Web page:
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Assassin Who Killed Robert F. Kennedy Granted Parole At 77

Aug. 27 2021, Published 6:46 p.m. ET

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The assassin responsible for killing Senator Robert F. Kennedy has been granted parole.

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Sirhan Bishara Sirhan, 77, is a Palestinian born convicted felon who shot and killed the brother of John F. Kennedy in the kitchen pantry of the Ambassador Hotel in Los Angeles, Calif. The former U.S Attorney General tragically passed away the following day on June 6, 1968.

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Though originally, Sirhan was sentenced to death, it was reduced to life imprisonment in 1972 when California ruled capitol punishment to be unconstitutional. As of now, the convicted murderer served a total of 53 years in prison.

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The news came on Friday, August 27, at the former militant's 16th parole hearing. Zero prosecutors opposed parole being granted, and even two of Kennedy's children had no issue with the ruling.

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Douglas Kennedy openly spoke of his views of Sirhan, and commented on the weight of being able to see his father's killer with grace and empathy.

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"I’m overwhelmed just by being able to view Mr. Sirhan face to face. I think I’ve lived my life both in fear of him and his name in one way or another." The investigative journalist went on, "I am grateful today to see him as a human being worthy of compassion and love."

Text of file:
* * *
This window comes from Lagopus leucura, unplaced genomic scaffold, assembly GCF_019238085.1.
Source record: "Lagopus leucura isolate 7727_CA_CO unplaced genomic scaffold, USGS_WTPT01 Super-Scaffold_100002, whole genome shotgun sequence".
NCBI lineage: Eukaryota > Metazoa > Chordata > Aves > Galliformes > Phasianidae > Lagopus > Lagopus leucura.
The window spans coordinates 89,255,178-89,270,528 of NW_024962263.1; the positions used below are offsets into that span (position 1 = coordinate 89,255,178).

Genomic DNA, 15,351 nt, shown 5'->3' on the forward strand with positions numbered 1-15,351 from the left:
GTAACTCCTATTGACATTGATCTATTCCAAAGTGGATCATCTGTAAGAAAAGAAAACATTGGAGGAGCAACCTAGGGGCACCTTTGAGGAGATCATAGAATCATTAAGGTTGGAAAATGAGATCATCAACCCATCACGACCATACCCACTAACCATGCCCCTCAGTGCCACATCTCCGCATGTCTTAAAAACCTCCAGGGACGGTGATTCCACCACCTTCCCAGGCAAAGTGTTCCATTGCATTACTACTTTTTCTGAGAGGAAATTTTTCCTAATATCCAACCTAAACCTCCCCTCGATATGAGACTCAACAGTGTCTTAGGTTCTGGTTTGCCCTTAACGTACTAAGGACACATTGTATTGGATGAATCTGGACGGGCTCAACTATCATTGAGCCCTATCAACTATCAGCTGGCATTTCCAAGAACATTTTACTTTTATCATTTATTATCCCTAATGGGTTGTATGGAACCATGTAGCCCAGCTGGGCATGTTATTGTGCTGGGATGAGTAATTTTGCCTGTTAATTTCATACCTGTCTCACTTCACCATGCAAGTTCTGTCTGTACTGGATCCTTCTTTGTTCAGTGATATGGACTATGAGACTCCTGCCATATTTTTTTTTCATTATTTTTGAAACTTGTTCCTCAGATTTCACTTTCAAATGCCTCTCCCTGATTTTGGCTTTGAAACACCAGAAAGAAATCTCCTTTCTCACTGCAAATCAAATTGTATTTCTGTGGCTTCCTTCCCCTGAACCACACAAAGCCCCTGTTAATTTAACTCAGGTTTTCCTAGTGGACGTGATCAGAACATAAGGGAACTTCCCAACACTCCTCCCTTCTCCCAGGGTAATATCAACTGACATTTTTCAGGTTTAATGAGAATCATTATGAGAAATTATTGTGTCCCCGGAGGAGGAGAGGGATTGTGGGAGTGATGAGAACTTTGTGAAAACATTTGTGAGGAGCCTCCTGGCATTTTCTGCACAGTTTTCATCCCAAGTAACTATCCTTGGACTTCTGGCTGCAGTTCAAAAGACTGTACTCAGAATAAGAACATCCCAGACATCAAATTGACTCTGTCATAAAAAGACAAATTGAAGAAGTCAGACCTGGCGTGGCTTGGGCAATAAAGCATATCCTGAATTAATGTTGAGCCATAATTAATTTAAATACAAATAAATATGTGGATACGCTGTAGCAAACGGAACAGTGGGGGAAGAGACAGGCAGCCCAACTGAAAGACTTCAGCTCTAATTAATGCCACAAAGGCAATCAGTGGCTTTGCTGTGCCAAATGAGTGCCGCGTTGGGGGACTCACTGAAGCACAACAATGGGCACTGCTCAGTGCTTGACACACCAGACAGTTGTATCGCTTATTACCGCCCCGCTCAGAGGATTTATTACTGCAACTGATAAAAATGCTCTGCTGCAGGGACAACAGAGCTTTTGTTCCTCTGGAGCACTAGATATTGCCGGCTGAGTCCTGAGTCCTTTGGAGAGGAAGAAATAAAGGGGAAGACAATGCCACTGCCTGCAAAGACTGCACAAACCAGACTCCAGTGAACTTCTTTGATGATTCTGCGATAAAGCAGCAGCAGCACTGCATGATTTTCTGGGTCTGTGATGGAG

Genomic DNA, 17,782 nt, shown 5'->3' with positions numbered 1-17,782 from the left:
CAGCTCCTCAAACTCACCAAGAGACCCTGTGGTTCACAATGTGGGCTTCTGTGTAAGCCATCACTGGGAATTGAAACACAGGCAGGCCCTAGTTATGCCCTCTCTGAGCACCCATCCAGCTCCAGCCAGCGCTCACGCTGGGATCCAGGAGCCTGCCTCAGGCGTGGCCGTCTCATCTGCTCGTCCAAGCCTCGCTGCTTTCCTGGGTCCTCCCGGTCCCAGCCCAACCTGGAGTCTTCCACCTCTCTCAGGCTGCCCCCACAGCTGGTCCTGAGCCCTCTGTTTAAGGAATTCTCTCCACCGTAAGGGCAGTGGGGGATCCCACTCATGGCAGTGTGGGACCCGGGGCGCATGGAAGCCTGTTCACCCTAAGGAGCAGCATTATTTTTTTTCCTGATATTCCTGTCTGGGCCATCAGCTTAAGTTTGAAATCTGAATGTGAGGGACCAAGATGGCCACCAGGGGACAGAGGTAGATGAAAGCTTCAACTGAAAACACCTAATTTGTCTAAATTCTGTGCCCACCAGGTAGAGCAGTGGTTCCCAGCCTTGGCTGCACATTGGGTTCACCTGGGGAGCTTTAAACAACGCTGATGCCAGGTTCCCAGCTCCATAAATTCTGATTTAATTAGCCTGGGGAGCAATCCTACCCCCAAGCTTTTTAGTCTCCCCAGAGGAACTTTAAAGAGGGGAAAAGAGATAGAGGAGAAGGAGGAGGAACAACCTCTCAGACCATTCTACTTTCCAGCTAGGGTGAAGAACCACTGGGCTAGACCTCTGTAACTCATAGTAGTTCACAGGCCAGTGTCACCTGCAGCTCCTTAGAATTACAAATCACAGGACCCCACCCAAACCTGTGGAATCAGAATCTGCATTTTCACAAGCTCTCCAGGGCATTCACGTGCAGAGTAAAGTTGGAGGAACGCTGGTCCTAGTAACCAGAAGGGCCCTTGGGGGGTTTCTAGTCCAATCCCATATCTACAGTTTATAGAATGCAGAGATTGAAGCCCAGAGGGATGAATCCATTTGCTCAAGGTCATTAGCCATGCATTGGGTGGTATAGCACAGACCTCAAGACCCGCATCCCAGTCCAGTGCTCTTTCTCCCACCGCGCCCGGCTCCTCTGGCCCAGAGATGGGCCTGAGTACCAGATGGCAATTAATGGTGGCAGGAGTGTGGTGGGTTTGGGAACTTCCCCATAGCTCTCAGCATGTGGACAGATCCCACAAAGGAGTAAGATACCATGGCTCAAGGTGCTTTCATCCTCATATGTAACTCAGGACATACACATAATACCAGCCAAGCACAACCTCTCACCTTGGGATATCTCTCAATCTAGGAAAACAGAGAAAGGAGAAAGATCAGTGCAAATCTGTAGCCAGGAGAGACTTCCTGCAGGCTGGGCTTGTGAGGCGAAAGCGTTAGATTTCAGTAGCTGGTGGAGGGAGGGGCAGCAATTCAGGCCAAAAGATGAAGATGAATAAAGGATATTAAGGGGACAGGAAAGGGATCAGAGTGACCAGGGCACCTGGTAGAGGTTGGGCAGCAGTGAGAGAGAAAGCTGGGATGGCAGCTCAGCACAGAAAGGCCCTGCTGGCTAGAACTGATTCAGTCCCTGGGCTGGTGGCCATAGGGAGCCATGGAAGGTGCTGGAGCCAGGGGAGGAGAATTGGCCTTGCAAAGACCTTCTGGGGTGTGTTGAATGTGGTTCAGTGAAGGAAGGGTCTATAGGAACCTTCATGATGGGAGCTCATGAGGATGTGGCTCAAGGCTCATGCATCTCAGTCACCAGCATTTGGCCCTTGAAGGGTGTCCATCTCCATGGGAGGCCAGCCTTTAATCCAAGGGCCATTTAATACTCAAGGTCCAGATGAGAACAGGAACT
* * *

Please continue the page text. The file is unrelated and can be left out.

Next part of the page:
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Robert Kennedy Jr. also reportedly sent a letter to the board to voice his support for his father's murderer's parole.

Sirhan's attorney, Angela Berry, spoke to the court on the elderly felon's behalf. "We can’t change the past, but he was not sentenced to life without the possibility of parole. To justify denying it based on the gravity of the crime and the fact that it disenfranchised millions of Americans is ignoring the rehabilitation that has occurred and that rehabilitation is a more relevant indicator of whether or not a person is still a risk to society."

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As for Sirhan, he made a statement to the California Parole Board, promising that he would never "put [himself] in jeopardy again" if given the chance to one day walk free.

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He told the board, "You have my pledge. I will always look to safety and peace and non-violence."

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This is a step in the right direction for Sirhan — who has had no disciplinary violations in several decades during his prison time — but there is no guarantee that he will be released soon or if he will walk free at all.

He is required to wait an 120 review period before further steps are taken.

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